For a very short while in August 2011, my family and I lost our sanity and moved to the crazy beautiful and crazy city of Bangkok. Our decision to cross continents was très rapide and très dramatique et emotional: We departed our beloved country on its Independence Day. I only spent three months in Bangkok but everyone I know thinks I lived there for five months. They think so because..I told them. *hangs head in shame*
Three months sound like a freaking vacation trip. I assure you it was anything but.
For me, Bangkok was a mix of weird and awkward encounters, with a dash of sweetness and sourness, but things I look back and laugh at now. I will always remember the people I met there.
An example of this is J.J, my dad’s friend’s girlfriend. Like most Thai people, she was extremely generous and kind. She was a strong, confident woman and I might have become good friends with her had I stayed longer.
One time she brought her little car to our building. From the window of my room, I could see J.J in the driver’s seat and a funny little creature in the next.
Is that a freaking bear?
Bangkok was a weird land, so it could have been. But thank fully, it wasn’t. It was an adorable Siberian husky instead, the most beautiful I have ever seen. Actually, he is the only Siberian husky I have ever seen. With hazel eyes and a fur soft as silk, he was an absolute scream. For someone named Junior and at five months, he was a bit big.
It was love at first sight. He was an irresistible ball of fur that I wanted to hug and never let go. And like his owner and most Thai people (except cab drivers), he was very friendly.
But it was Bangkok, not Pakistan. Things were strange and people were weird. The culture changes came into notice when instead of tying a leash on Junior and keeping him outside our house or in the car, J.J just brought him in. Just. Like. That. Maybe, in her head, our friendship had reached the stage of Mi casa, su casa. What can I say? People find their comfort zone with me way earlier than I do with them. Next thing I know, she will be changing her clothes in front of me. Or maybe that’s just how they did it in Bangkok. The ball of energy that he was, Junior started doing repeated sprints, from the t.v lounge to the kitchen. And I watched as my mom silently prayed that he didn’t poop in the one (literally, one) pan that we had.
Judging from our stern faces, J.J realised the awkwardness and said:
“Here we keep our pets like our family. Not like animals. Locked in cages”
It reminded me of the scene in Sex and The City where a fur activists flungs red paint on Samantha’s fur coat and screams “Murderer!”
Walking into J.J’s house and seeing a life size Winnie the Pooh toy which obviously belonged to the dog, made me eyebrows twitch. We don’t even buy toys that big for our own babies. It was weird but I tried telling myself that this was all okay because J.J treated him like a son. See, she was right. I do come from a place where they keep dogs in cages. Where they think letting a dog into the house is unholy. It never stopped my dad from buying dogs. But that was that. We didn’t let them in the house. Or let them sleep on our beds. Or feed them pepperoni pizza (though, i think did gave my dog ice cream once).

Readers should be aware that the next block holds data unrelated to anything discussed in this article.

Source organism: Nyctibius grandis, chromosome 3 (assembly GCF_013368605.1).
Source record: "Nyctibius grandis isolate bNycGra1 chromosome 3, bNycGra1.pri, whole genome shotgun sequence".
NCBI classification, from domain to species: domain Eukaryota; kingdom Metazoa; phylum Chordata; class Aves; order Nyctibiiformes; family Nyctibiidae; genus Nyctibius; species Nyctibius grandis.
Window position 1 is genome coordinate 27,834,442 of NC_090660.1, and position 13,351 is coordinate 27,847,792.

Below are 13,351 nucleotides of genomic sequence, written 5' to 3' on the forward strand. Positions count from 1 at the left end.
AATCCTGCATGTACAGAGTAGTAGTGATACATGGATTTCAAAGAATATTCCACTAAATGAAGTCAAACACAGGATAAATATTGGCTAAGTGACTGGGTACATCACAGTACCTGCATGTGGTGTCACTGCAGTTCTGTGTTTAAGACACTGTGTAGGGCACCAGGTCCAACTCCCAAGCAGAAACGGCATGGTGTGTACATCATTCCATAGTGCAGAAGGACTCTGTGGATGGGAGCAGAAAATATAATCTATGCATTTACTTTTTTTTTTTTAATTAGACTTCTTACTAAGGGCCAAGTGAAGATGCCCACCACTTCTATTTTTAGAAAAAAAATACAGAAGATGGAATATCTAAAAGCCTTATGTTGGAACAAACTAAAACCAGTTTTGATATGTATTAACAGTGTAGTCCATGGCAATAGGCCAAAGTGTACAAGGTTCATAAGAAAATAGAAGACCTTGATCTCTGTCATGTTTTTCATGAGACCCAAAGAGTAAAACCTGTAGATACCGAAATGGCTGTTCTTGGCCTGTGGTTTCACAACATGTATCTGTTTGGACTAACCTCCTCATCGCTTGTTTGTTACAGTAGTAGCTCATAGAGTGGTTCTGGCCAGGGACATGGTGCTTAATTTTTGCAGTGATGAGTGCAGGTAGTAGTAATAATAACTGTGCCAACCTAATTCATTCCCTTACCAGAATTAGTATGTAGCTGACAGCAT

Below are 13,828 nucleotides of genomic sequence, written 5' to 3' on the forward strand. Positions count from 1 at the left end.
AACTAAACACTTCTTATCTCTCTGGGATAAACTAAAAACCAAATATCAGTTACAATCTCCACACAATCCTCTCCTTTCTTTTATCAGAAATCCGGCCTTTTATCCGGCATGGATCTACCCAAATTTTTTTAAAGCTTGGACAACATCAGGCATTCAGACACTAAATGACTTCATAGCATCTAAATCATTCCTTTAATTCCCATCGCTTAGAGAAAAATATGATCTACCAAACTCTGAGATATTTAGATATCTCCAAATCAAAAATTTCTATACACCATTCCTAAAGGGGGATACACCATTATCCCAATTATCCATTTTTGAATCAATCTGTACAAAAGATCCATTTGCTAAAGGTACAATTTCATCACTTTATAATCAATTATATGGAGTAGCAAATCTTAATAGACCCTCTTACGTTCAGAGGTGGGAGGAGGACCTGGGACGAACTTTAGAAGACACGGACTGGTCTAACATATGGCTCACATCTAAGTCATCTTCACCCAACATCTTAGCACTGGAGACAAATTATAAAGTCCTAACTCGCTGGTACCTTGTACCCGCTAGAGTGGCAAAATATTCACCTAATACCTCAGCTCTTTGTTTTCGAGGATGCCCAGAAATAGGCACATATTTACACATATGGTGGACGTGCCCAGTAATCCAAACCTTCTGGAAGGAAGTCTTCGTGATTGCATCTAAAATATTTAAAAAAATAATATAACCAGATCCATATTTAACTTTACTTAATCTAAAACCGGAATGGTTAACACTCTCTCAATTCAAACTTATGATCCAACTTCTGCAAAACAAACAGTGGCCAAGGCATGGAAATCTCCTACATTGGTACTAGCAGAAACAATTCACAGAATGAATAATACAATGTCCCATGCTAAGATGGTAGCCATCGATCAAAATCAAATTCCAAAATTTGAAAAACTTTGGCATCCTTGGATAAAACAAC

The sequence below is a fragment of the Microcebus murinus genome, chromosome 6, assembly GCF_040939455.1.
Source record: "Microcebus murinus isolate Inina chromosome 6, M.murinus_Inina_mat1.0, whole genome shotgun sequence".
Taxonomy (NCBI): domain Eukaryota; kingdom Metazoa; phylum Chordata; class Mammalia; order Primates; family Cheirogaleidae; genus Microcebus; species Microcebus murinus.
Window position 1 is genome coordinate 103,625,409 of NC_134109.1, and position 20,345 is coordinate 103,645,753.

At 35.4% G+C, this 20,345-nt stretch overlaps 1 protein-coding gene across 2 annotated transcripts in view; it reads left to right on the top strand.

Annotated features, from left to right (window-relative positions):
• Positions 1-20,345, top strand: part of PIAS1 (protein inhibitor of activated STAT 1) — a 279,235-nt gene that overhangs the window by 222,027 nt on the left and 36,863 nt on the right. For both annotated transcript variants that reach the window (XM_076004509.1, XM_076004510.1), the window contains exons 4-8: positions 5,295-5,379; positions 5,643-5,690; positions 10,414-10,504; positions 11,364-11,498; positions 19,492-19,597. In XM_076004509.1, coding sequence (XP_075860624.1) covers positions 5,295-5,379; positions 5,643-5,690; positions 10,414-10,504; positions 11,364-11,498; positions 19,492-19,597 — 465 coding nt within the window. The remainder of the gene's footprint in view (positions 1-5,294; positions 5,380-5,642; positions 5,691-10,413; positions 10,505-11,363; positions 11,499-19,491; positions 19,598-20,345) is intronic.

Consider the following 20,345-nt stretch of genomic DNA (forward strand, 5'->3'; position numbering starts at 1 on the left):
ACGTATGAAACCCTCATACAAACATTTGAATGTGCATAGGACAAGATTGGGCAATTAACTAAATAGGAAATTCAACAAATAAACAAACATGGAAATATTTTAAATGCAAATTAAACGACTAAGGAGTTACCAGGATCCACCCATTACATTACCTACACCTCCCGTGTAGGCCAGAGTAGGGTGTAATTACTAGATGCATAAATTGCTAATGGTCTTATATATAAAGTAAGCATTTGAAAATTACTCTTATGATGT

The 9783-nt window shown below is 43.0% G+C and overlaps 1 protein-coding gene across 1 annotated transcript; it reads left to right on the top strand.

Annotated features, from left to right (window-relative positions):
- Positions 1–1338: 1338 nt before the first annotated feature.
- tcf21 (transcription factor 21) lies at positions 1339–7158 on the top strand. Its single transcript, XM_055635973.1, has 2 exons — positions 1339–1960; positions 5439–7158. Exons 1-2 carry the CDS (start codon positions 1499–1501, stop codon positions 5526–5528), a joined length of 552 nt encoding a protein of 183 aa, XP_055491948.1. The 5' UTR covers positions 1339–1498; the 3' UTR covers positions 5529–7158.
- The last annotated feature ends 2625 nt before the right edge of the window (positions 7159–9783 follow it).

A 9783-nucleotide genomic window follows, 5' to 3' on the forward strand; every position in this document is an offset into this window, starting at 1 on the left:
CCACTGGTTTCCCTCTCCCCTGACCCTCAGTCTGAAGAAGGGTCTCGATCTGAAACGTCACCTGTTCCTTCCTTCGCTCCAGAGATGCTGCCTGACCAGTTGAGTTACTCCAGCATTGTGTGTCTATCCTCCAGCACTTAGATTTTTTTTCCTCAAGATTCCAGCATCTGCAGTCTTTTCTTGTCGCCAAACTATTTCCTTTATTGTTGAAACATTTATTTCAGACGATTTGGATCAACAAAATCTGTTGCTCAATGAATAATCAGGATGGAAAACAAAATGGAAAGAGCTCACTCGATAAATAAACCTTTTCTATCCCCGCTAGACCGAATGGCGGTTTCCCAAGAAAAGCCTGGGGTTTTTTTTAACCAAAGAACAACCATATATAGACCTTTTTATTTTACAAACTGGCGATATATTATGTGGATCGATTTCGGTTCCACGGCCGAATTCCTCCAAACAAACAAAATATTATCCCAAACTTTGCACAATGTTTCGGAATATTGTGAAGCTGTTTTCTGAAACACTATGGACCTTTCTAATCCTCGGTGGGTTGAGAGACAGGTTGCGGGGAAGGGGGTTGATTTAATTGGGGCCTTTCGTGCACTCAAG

This was all very new for me.
“So where does he sleep?”
“He shares the room with my brother”
“You mean, the room upstairs? I thought I only saw one bed in it..”
“Yes, that’s Junior’s bed. My brother sleeps on the floor.”
I struggled to keep my facial expressions in place. It’s okay , I told myself, animals are more important than people here .
“And sometimes when it’s too hot, he sleeps in the fridge! “
EXCUSE ME?! How can you possibly keep your dog in your fridge? How can you even fit him into one? He’s no chihuahua! J.j actually made the effort of taking out all the plastic shelf things in the fridge to provide me a display of how she fit Junior inside the fridge.
“And what does he eat? I suppose no animal food?“, I said with a smile to tone down the sarcasm.
“He eats what we eat“.
“Mostly burgers and fast food. Oh, and he eats ice too!”
I’m surprised he didn’t just get up and start speaking Thai.
This was no animal.
But did he act like a human because they treated him like one? Or was he just..human?.
One time we took him to a mall. Less than half an hour in, a crowd gathered around us to look at this ah-ma-zing ball of fur. People patted his fur and said how beautiful he was while I was right next to him. It was quite a site, really. Me, pushing the cart like a slave pulling the chariot, while Junior enjoyed the ride and applause. Had he been able to wave at the crowd, it would have made the perfect scene.Not that I was ever jealous of Junior or how admired he was by everyone, even strangers or how soft and white his fur was..but this was a bit weird. For me.
During all those three months in Bangkok, I never thought of him as a dog. He was very well behaved-I never heard him barking at any cat or any other dog. He didn’t move around with his kind : the only people he hung out with were his family and mine. He would always sit in the front seat of the car and hang his head out of the window, to enjoy cool wind upon his face. If you didn’t let him sit there, he would sulk like a kid being deprived of his favorite ice cream. Meanwhile I, at the back of the car seat, prayed that he doesn’t get hit buy a fast driving motorist (this was very common in Bangkok). He never pooped inside the house. He would shake your hand and if you talked to him, it would seem like he is listening to you.
I refuse to believe that he was a dog. Maybe some cute, hazel eyed Buddhist didn’t live a good life and was reborn as Junior. There is no other explanation.
Have you ever seen/had an animal that behaved like a human? What do you think causes them to behave as humans? Socialization? What’s the weirdest thing you have seen in other cultures?